10/10/10: A Day To Be Remembered (In Video) On Oct. 10, filmmakers from around the globe will document events large and small over the course of the day for a video time capsule. The United Nations Development Program is also a partner in the One Day on Earth project, encouraging participants to document scenes highlighting socio-economic issues in developing countries. Host Scott Simon speaks with Kyle Ruddick, founder and director of the One Day on Earth project.
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10/10/10: A Day To Be Remembered (In Video)

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10/10/10: A Day To Be Remembered (In Video)

10/10/10: A Day To Be Remembered (In Video)

10/10/10: A Day To Be Remembered (In Video)

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  • <iframe src="https://www.npr.org/player/embed/130452318/130452299" width="100%" height="290" frameborder="0" scrolling="no" title="NPR embedded audio player">
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On Oct. 10, filmmakers from around the globe will document events large and small over the course of the day for a video time capsule. The United Nations Development Program is also a partner in the One Day on Earth project, encouraging participants to document scenes highlighting socio-economic issues in developing countries. Host Scott Simon speaks with Kyle Ruddick, founder and director of the One Day on Earth project.

SCOTT SIMON, Host:

Whatever transpires on 10/10/10, anything and everything is of interest to a project called "One Day on Earth." Videographers, amateur and professional, from around the globe are free to participate and capture moments large and small, extraordinary and mundane.

(SOUNDBITE OF MUSIC)

KYLE RUDDICK: If you believe in something, if you have one message you could put in the world's time capsule, one story that you can put in the record of history, we hope that you will be inspired and really go out and find it.

SIMON: Thanks so much for being with us.

RUDDICK: Good morning.

SIMON: And what's the idea?

RUDDICK: Well, the idea is that through participating simultaneously across the world and sharing experience that is important as well as inspiring, that we will have a picture of the planet that is more connected and I think a better understanding of our intertwined humanity, I guess.

SIMON: What are some of the stories you're expecting?

RUDDICK: There's a couple teams in Antarctica filming. We have the UNDP, which is the United Nations Development Program. They have over 120 people around the world participating on the frontlines of a lot of the most intensely developing countries, I would say. We had a group from Afghanistan sign up a couple days ago. I was looking through their photos last night and it's a lot of people that were hit with landmines, and these people are just eager to tell their story. And we have a group of over 40 women who are expecting to give birth that day. If they give birth they will be filming it.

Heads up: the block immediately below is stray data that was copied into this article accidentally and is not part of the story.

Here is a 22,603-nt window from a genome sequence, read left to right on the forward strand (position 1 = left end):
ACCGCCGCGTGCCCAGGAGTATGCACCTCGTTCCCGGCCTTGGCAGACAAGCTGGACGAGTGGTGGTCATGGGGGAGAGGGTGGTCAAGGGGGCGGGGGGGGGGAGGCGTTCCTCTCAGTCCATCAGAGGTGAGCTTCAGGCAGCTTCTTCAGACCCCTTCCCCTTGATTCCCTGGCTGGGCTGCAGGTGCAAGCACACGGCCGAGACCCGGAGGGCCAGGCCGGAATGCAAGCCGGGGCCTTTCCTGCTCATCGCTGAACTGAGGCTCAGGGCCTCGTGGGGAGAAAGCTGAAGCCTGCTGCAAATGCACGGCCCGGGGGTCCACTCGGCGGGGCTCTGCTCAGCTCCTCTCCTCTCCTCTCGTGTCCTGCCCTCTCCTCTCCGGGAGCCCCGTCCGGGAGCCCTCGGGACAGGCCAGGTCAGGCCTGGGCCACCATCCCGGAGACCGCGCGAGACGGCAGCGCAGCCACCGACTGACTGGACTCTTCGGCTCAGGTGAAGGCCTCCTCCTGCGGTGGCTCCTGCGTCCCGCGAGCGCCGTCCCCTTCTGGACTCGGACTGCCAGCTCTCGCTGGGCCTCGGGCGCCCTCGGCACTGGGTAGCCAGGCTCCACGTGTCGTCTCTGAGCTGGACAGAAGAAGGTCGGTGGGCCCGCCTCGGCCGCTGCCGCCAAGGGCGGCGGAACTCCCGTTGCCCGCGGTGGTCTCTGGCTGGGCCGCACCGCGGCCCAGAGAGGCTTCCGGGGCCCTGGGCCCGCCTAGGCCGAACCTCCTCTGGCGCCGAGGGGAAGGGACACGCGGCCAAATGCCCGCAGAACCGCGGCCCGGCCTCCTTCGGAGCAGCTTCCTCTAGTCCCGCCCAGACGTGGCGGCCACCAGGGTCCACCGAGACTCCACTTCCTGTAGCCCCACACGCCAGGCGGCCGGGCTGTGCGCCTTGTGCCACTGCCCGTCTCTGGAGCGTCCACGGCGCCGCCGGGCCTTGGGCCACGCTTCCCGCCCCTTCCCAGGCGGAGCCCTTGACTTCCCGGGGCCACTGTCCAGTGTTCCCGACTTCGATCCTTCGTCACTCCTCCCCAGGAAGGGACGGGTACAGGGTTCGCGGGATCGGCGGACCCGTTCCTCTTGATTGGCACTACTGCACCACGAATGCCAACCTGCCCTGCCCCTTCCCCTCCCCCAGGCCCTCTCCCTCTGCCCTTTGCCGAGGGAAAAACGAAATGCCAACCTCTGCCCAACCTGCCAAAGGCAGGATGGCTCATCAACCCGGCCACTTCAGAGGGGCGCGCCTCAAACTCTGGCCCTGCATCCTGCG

SIMON: Well, I hope someone will be filming it for them. That's a...

RUDDICK: Oh, yeah. They'll...

(SOUNDBITE OF LAUGHTER)

SIMON: Mothers are remarkable. Don't get me wrong, but...

RUDDICK: No, they will not be filming themselves. It's not like they set it up on a tripod.

SIMON: And then what happens to all this material?

RUDDICK: In addition to that, we're also making a film and that film will be premiered sometime next fall.

SIMON: We had a little bit of fun, if you please, suggesting that you might be inundated with people sending you video of cats using a toilet at home. But, I mean the more I think about it, is that so terrible? I mean that's also a way of marking what our world is?

RUDDICK: Yeah. I was actually going to clarify something there. It's an open project. You know, how can I tell you what matters to you? For someone who loves that cat, that might be the happiest moment that they have all day.

(SOUNDBITE OF LAUGHTER)

SIMON: Yeah. I mean, if you could get a cat who is flushing the toilet to draw attention to global warming, that would definitely fit into your parameters.

RUDDICK: Especially if he could give a speech.

(SOUNDBITE OF LAUGHTER)

SIMON: Thanks very much.

RUDDICK: Thank you.

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